Professor Simon Rogers chosen for NAE's Frontiers of Engineering symposium

2/25/2021

Claire Benjamin

Simon Rogers - professor of chemical and biomolecular engineering
 Simon Rogers

Chemical and biomolecular engineering professor Simon Rogers was among 85 of the nation’s brightest early-career engineers selected to take part in the National Academy of Engineering’s (NAE) 26th annual U.S. Frontiers of Engineering (USFOE) symposium. Engineers who are performing exceptional research and technical work in a variety of disciplines will come together for the two-and-a-half day event. The participants from industry, academia, and government were nominated by fellow engineers or organizations.

"It was a privilege to meet with such a distinguished and passionate group and discuss how we can harness our research to benefit society," said Rogers, who investigates the fundamental physics behind time-dependent phenomena exhibited by soft matter under deformation for biomedical, energy, and environmental applications. He earned bachelor’s and honors degrees in physics from Victoria University of Wellington and a doctorate in physics from the MacDiarmid Institute for Advanced Materials and Nanotechnologies at Victoria University. He joined the department in 2015.  

The 2020 USFOE was originally scheduled to be hosted by the National Renewable Energy Laboratory in Golden, Colorado in September; however, due to the COVID-19 pandemic, the meeting was held virtually, February 25-26, 2021, to discuss cutting-edge developments in four areas: 

  • Food for Thought: The AgRevolution Shaping What We (Will) Eat
  • Next-generation Energy Systems Integration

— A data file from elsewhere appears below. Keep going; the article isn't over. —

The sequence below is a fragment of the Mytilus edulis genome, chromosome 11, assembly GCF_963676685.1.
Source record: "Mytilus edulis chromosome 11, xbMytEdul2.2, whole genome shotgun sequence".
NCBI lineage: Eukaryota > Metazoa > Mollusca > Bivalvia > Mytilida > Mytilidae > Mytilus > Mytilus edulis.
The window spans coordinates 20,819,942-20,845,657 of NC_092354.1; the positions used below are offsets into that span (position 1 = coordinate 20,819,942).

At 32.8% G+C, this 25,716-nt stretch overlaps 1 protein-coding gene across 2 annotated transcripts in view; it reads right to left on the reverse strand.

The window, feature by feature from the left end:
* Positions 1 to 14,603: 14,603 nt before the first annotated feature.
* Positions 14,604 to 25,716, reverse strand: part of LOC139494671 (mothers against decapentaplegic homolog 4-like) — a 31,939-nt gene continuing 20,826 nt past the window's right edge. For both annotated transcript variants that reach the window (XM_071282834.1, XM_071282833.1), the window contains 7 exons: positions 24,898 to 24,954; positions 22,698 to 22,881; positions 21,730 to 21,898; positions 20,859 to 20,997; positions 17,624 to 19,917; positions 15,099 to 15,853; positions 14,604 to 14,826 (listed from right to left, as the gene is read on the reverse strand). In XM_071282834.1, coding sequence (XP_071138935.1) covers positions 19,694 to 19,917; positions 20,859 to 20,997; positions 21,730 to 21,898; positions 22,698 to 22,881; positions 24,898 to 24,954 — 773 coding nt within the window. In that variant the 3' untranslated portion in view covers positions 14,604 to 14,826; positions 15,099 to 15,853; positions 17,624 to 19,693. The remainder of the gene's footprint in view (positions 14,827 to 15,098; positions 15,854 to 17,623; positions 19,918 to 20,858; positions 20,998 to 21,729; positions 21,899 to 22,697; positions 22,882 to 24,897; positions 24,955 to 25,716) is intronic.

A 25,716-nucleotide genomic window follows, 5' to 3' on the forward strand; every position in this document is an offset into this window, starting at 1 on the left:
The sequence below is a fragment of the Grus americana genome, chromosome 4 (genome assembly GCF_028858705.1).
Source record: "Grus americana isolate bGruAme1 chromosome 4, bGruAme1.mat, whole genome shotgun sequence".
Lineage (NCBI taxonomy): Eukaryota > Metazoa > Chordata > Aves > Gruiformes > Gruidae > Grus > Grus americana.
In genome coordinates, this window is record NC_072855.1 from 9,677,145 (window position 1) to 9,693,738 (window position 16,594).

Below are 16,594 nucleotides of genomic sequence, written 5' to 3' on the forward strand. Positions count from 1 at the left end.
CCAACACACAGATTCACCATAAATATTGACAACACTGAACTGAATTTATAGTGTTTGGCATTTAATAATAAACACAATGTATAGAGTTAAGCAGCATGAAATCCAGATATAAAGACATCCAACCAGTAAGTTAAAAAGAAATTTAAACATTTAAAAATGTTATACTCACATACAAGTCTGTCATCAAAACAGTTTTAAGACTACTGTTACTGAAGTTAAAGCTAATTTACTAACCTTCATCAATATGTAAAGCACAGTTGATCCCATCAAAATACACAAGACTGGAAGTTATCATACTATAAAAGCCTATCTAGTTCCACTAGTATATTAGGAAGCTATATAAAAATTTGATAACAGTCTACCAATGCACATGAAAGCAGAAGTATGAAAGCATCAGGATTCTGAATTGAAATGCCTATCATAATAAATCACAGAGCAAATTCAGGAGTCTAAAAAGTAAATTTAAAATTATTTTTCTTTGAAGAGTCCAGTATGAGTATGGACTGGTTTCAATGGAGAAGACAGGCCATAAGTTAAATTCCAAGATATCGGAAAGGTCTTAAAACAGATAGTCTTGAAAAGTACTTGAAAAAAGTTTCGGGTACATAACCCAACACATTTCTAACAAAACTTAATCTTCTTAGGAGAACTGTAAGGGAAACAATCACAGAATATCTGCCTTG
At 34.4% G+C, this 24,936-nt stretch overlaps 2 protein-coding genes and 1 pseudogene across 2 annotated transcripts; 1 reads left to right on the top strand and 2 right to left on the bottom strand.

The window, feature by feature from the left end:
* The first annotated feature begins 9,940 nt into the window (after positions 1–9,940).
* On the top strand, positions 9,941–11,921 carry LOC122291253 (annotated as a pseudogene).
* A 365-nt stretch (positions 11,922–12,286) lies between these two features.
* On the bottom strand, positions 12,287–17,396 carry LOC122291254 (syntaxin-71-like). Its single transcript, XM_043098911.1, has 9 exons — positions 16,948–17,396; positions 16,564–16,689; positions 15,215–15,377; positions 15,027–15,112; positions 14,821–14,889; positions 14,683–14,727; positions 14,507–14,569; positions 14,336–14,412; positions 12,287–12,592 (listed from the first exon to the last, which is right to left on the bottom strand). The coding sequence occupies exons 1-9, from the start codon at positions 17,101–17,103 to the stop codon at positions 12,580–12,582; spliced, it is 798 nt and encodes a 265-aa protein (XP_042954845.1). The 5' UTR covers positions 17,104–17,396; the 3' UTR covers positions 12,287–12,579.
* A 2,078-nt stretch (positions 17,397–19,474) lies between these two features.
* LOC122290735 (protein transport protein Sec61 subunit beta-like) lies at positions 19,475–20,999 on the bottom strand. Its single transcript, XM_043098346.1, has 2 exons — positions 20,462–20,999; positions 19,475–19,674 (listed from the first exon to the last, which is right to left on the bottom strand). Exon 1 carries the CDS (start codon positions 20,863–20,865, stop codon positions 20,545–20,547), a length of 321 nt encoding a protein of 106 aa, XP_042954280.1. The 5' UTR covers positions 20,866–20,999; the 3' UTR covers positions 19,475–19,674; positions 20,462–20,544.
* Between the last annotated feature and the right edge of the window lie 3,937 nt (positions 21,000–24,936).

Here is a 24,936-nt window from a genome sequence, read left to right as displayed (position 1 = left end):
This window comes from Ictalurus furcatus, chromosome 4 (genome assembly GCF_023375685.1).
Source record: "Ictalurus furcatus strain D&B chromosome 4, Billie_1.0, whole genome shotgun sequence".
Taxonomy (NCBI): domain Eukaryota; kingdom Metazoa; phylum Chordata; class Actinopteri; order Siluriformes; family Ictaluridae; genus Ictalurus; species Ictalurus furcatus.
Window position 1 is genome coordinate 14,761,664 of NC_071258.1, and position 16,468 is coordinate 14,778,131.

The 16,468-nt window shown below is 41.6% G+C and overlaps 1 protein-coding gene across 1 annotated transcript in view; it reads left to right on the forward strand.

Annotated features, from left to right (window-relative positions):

• Engineering Innovation in Women’s Health
  • Plastics: Pollution Challenges and Innovations

“The Frontiers of Engineering program brings together a talented group of young engineers from different technical areas to spark innovation and facilitate long-term collaborations,” said NAE President John L. Anderson (MS ’69, PhD ’79). “These relationships are critical in developing creative engineering solutions to the world’s problems.” 

The symposium was supported by The Grainger Foundation, National Science Foundation, Air Force Office of Science and Research, Defense Advanced Research Projects Agency, Office of the Under Secretary of Defense for Research and Engineering, Microsoft Research, Cummins, and Amazon.

The mission of the NAE is to advance the welfare and prosperity of the nation by promoting a vibrant engineering profession and by marshaling the expertise and insights of eminent engineers to provide independent advice to the federal government on matters involving engineering and technology. The NAE is part of the National Academies of Sciences, Engineering, and Medicine, an independent, nonprofit organization chartered by Congress to provide objective analysis and advice to the nation on matters of science, technology, and health.